The ABC’s Q&A continues the national conversation about aged care. How did it go so wrong?
Australia’s national broadcaster has once again shone the spotlight on aged care, illuminating the longstanding problems in the sector that have contributed to the current crisis unfolding in Victoria, and delivering on-the-ground insights from clinical experts.
The panel on Monday’s Q&A consisted of two GPs, a respiratory specialist and a registered nurse.
Lucy Morgan, a respiratory physician at Nepean Hospital, said the healthcare workforce has been “decimated” by COVID-19.
A total of 1,195 healthcare workers have now contracted the virus, with 706 cases still active. Eleven per cent of COVID-19 cases across Australia are healthcare workers in Victoria.
Dr Morgan said she is seeing her COVID-19 patients experience a “post-viral syndrome”, suffering ongoing fatigue, depression, anxiety, joint pain and headaches that can mean they are away from work for “a very long time”.
“If you’re a nurse or a nurse’s aid or any sort of clinician, any healthcare worker who catches the infection, you are out of the workplace, off the front line, for a very long time.”
“If you have been in intensive care, it is weeks and weeks and weeks and weeks before you would feel well enough (to return to work),” she said.
The post viral syndrome is “so significant, that returning to the workplace is almost impossible,” Dr Morgan said.
Precautionary responses should be have been taken
The panel also heard from two guests, both of whom had mothers who contracted COVID-19 while living in residential aged care. Tragically, Spiros Vasilakis’s mother died. Christine Golding’s mother was moved out of St Basil’s and into a different aged care facility, where she is doing better.
Ms Golding asked the panel why there was no overarching plan to protect aged care residents considering what was known about the danger in aged care facilities from the experiences overseas.
Kerryn Phelps, Former AMA President, GP and City of Sydney councillor, said a “precautionary” response should have been taken in aged care homes.
“There should have been a preparedness audit of aged care homes as soon as we knew there was a COVID-19 outbreak in Australia because it was so predictable that aged care would be a vulnerable sector, and indeed it has been,” Dr Phelps said.
Training in infection control should have been undertaken and PPE provided. “Yet it didn’t happen,” she said.
“It should have been something that the aged care sector should have taken on right from the start,” Dr Phelps said.
Lessons were learnt from Newmarch
Despite claims that more should have been learnt from earlier outbreaks in aged care homes, Dr Morgan said “important lessons” were learned from the Newmarch outbreak in Sydney.
One lesson was that outbreaks in aged care facilities can be contained, she said. The time from the first case to the last case was 18 days, Dr Morgan said, which was “pretty amazing”.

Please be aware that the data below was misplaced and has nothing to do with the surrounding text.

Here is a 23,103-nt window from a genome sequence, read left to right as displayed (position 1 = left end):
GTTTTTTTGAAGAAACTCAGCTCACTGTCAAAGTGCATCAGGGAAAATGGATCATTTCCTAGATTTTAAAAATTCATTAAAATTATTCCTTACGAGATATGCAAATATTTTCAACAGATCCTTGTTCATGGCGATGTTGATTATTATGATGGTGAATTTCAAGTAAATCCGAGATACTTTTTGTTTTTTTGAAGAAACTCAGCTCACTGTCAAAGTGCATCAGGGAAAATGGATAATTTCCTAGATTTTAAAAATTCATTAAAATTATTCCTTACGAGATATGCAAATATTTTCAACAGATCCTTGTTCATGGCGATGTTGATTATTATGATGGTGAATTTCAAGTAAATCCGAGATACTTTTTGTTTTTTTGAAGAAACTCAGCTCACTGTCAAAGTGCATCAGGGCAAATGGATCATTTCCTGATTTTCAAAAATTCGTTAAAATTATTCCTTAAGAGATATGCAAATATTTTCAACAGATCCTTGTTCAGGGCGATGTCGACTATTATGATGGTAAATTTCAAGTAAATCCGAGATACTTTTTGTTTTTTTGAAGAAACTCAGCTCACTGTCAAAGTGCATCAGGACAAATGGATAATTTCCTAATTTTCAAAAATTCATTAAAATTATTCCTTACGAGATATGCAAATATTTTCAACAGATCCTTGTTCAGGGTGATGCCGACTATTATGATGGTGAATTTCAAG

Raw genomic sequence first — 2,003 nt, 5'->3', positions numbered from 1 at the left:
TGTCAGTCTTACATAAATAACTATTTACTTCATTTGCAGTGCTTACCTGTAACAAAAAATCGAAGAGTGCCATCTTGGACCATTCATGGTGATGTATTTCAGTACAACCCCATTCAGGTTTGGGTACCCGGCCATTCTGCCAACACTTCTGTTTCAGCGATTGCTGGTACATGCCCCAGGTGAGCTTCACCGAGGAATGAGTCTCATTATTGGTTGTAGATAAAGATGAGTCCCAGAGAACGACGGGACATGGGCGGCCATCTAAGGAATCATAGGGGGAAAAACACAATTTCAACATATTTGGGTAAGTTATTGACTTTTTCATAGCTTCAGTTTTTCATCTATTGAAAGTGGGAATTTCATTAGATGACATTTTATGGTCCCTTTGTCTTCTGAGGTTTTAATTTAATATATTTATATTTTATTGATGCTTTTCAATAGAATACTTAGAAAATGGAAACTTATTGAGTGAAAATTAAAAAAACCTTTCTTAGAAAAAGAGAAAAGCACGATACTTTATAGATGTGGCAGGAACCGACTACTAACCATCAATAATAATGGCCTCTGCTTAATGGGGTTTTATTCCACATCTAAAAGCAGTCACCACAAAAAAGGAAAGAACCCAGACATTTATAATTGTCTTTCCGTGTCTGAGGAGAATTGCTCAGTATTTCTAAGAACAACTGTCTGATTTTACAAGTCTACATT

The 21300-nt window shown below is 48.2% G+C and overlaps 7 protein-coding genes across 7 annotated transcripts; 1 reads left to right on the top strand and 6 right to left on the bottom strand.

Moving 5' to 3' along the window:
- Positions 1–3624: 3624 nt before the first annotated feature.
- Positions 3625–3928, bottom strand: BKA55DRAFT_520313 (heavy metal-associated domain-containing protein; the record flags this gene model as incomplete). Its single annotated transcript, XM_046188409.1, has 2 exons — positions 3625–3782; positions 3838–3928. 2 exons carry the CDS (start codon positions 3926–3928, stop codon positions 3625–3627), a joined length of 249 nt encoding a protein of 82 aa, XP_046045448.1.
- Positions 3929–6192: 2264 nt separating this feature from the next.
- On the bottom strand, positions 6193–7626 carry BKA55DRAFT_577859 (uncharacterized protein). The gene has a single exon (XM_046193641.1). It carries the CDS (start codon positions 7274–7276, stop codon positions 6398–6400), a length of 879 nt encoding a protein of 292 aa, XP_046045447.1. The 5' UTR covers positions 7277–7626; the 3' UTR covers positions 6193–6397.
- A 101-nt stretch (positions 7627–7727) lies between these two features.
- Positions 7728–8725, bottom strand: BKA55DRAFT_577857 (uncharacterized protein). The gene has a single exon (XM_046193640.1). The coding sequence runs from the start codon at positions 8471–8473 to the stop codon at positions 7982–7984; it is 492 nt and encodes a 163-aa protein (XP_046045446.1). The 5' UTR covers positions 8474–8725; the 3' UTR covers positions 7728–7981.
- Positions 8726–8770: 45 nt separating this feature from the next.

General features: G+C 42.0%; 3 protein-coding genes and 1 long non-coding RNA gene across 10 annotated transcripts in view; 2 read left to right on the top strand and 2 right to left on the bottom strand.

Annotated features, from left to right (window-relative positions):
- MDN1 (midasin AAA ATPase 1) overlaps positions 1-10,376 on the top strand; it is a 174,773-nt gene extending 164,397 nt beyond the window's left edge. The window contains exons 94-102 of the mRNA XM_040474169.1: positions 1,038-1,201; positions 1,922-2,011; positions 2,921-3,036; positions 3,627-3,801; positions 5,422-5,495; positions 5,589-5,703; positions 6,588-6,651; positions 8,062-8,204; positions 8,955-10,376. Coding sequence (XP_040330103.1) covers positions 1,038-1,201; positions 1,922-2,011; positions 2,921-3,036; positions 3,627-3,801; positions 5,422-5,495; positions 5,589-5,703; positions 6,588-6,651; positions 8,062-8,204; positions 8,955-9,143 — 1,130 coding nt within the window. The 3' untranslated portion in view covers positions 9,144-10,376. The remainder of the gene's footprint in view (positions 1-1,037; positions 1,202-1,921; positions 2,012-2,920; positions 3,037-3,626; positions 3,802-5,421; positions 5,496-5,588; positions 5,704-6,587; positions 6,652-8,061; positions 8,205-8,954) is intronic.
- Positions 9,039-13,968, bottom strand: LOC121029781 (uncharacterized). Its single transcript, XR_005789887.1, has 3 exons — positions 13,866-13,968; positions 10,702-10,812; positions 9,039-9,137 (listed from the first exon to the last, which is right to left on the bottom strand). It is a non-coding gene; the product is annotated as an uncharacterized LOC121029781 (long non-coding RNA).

There were issues around PPE, but there was also a “major outbreak” among staff, she said.
Staff were “unwittingly, absolutely unwittingly” spreading COVID-19 between each other, not in the delivery of care, but before work, in their lunch breaks, and after work.
“When they took their PPE off, they shared a meal, or they shared public transport going home. They shared a drink to recover from the day’s trauma,” Dr Morgan said.
“Lots of patients died, and that’s very very sad, but lots of patients recovered and some of those who recovered were well into their 90s,” she said.
Intractable workforce problems in aged care remain
The panel turned its attention to Professor John Pollaers’s aged care workforce report, from which none of the 14 recommendations have been implemented by the government.
Ged Kearney, Shadow Assistant Minister for Aged Care, said the aged care workforce is “completely disempowered”. Aged care workers have no voice, their work is unstable and insecure, and they often have to work across facilities to make ends meet.
She said it is well known the aged care workforce is understaffed, inadequately skilled and does not receive enough support from doctors, nurses or allied health workers.
Ms Kearney also said there is a lack of accountability and transparency for the $20 billion worth of government funding that goes into aged care.
“The public… has a right to know that every single cent goes on care,” she said.
Where to from here?
Dr Morgan said COVID-19 means we can’t live the life we used to, and that is a “confronting” truth.
She said there is a certain amount of ‘COVID-19 fatigue’ that comes from thinking about the virus “constantly”, and that is affecting “all Australians, even our kids”.
“Yes, it’s confronting. Yes, it’s never going to be the same,” she said.
Image: aetb, iStock.